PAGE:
All three interconnectors will be built with reverse-flow capacity so as to enable the effective and timely delivery of gas in case of supply disruptions. Despite the change of governments in both Bulgaria (July 2009) and Greece (October 2009), the priority attributed to the IGB project has remained at the top of the energy policies for both countries.

As a consequence, on 4 March 2010, Italy's Edison, Bulgaria's Energy Holding Co (BEH) and Greece's Public Gas Corporation (Dimosia Epichirisi Paroxis Aeriou – DEPA), signed in Thessaloniki the final agreement on establishing an Asset Company that would build, own and operate the IGB project. The Asset Company will be controlled by BEH (50%) and the DEPA-Edison JVC IGI/Poseidon S.A., which is also promoting the ITGI project.

A commercial company will later be established to exploit the 3-5 bcm/y capacity pipeline, where BEH and DEPA would own a 35% share with Edison controlling the remaining 30%. Construction on the interconnector is expected to begin within 2010, in order for the pipeline to become operational by 2012. The pipeline's capacity is set to expand in combination with the overall increase in the throughput of the Turkey-Greece gas interconnector that has been in operation since November 2007.

Bulgaria, which is emerging as the focal point for these small-scale interconnectors, has recently championed the extension of this virtual pipeline so as to include energy community member states. Apart from North-to-South interconnectors, the Serbian and Bulgarian governments have decided to construct another important link that would also unify the region's gas markets on an East-to-West axis, thereby facilitating the establishment of a region-wide early warning and crisis management mechanism whenever the Russian-Ukrainian relationship breaks down again.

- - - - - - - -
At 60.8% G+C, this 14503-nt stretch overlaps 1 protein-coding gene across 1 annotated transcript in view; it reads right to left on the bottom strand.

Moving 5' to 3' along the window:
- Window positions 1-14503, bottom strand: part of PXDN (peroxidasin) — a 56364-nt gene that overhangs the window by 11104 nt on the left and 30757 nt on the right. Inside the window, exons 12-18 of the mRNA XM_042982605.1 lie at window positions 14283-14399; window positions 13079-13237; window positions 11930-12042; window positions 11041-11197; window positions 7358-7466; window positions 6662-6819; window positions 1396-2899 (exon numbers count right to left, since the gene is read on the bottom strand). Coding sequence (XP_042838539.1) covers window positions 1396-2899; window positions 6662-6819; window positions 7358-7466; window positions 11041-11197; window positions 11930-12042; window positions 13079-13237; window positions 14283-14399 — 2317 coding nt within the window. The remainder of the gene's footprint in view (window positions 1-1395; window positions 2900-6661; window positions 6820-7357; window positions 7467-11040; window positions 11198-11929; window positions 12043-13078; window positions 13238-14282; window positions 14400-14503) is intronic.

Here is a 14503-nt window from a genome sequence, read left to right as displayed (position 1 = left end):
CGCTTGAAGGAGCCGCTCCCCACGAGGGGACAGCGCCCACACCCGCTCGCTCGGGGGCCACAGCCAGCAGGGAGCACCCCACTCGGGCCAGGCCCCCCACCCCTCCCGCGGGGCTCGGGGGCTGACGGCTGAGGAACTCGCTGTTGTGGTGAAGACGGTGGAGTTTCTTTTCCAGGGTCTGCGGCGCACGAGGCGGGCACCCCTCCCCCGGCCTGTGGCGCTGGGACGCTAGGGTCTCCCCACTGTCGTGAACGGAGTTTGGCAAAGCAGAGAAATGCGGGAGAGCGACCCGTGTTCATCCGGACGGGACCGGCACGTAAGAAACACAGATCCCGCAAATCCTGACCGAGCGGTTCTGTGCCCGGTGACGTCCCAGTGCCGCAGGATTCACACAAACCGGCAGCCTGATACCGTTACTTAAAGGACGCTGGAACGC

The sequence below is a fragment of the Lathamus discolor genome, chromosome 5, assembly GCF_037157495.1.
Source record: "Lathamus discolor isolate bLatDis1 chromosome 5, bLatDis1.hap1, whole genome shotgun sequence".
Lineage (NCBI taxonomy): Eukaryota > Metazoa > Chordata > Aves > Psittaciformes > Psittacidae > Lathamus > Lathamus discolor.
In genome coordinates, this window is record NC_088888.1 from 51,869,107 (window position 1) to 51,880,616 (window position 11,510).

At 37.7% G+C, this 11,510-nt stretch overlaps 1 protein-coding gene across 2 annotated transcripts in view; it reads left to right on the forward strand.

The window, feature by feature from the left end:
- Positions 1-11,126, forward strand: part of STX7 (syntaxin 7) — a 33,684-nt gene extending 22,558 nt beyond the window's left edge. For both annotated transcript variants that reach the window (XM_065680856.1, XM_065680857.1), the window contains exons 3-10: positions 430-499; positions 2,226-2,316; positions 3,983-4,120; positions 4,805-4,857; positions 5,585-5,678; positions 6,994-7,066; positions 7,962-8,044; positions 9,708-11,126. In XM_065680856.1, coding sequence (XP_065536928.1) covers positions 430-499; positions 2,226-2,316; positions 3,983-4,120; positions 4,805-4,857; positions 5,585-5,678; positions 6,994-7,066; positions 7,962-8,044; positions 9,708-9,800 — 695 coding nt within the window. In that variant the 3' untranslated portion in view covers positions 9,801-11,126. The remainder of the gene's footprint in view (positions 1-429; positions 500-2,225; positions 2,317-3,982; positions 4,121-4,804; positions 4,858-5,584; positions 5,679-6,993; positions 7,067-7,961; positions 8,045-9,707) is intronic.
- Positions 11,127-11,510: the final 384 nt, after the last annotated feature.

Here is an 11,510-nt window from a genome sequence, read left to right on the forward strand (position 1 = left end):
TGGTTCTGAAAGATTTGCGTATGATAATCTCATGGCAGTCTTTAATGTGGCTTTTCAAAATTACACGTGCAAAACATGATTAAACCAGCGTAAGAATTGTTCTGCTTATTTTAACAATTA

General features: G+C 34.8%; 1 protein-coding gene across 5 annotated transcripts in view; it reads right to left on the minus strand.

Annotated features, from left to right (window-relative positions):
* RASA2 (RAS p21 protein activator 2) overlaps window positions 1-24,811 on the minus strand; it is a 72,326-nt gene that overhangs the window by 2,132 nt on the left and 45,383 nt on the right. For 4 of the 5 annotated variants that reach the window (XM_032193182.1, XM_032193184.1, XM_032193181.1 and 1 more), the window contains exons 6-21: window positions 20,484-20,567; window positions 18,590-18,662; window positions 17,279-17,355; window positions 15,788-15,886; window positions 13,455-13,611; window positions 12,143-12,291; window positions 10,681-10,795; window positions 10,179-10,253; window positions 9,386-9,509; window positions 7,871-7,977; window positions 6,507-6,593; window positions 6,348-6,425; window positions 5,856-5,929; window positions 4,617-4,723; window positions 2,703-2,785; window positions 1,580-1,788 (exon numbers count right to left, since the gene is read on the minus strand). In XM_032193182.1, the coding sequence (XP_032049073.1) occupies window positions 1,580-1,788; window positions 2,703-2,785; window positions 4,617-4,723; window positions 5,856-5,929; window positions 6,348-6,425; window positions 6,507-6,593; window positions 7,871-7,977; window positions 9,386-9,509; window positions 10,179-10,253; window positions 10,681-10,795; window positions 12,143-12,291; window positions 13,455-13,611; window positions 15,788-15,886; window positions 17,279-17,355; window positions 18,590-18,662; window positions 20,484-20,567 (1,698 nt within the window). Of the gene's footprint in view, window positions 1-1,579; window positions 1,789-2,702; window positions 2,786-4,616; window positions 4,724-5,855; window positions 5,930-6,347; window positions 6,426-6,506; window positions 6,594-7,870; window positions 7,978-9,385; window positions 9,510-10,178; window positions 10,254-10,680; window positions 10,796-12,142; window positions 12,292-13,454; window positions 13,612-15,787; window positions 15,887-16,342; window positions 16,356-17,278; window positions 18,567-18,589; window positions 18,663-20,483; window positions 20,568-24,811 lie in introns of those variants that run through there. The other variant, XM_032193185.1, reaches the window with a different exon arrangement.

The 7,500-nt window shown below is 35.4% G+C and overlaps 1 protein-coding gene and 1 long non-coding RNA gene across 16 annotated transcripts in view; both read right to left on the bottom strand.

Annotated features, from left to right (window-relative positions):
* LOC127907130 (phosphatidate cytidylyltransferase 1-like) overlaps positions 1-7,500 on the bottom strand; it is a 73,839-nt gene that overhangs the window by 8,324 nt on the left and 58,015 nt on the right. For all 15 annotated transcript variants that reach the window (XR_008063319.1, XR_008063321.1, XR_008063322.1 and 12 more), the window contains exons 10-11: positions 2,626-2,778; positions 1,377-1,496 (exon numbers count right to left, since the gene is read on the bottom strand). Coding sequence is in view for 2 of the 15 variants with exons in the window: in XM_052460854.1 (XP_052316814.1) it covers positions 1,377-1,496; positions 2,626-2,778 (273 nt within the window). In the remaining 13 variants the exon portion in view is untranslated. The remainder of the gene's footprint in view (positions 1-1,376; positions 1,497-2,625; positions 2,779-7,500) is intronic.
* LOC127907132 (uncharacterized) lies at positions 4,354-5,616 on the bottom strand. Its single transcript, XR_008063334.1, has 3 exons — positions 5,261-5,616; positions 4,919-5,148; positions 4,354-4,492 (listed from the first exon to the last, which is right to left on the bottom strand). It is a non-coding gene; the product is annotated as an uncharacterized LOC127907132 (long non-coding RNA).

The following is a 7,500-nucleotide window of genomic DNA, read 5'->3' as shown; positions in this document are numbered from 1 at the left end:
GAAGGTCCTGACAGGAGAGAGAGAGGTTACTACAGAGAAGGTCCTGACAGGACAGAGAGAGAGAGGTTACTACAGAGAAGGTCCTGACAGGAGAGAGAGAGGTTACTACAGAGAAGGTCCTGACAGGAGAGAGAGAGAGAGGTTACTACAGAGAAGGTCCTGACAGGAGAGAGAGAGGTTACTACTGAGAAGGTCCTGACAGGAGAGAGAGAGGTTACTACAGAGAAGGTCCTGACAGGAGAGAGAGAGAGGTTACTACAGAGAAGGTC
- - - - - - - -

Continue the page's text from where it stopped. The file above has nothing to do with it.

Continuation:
On 5 March 2010, the CEOs of the two respective Transmission System Operators (TSOs), Bulgartransgaz and Srbijagas, signed in the presence of Bulgaria's Energy Minister Traiko Traikov and his Serbian counterpart Petar Skundric a Memorandum of Understanding calling for the construction of a 2 bcm/y capacity pipeline that is estimated to cost around €100-120 million. Bulgaria has said that it will use around €60 million from its allocation in the European Regional Development Fund to finance the deal.

Philip Lowe, director-general of the European Commission's Energy Directorate, proposed to the Serbian government to use part of its pre-accession funds to support the project. Lowe noted that 'I also want to send a message to investors that the EC will […] give active support to any proposal for gas-fired electricity generation in the energy community […] countries'.

Skundric said that a major part of the agreement included the access of BEH to Serbia's gas storage facility that will be constructed with the help of Gazpom in Banatski Dvor, near Vojvodina. Construction on the pipeline is expected to start within 2011 so as to commission the line by 2013, a few months after the completion of the IGB.

Skundric also underlined that the Bulgarian link was part of a greater energy strategy that aspires 'to create access to gas coming from new sources such as the Greek LNG and in future through the Southern Gas Corridor from the Caspian region' while 'paving the way for becoming a regional gas hub' (Platts, 05/03/2010). These pipeline projects may not strategically affect the composition of the import portfolio in Central Europe’s major gas consumers – such as Hungary, Austria, Italy and Germany – but for the small-to-medium scale markets of the region, a diversification capacity of 2-2.5 bcm/y would constitute a major, if not critical improvement of their energy security.

Of course, the question all these interconnectors would have to answer is where would they get their gas from? For the Balkan Interconnectors, it is imperative to seek gas sources other than those which could serve the three major pipeline projects, since the same geopolitical, geological and financial restrictions currently curtailing the access of the Nabucco, TAP and ITGI projects to Caspian (Azerbaijan, Turkmenistan) and Middle East gas (Iraq, Egypt) remain relevant for their materialisation. The only immediately available import source that could fit this profile is the Arab Gulf, more specifically Qatari LNG exports.''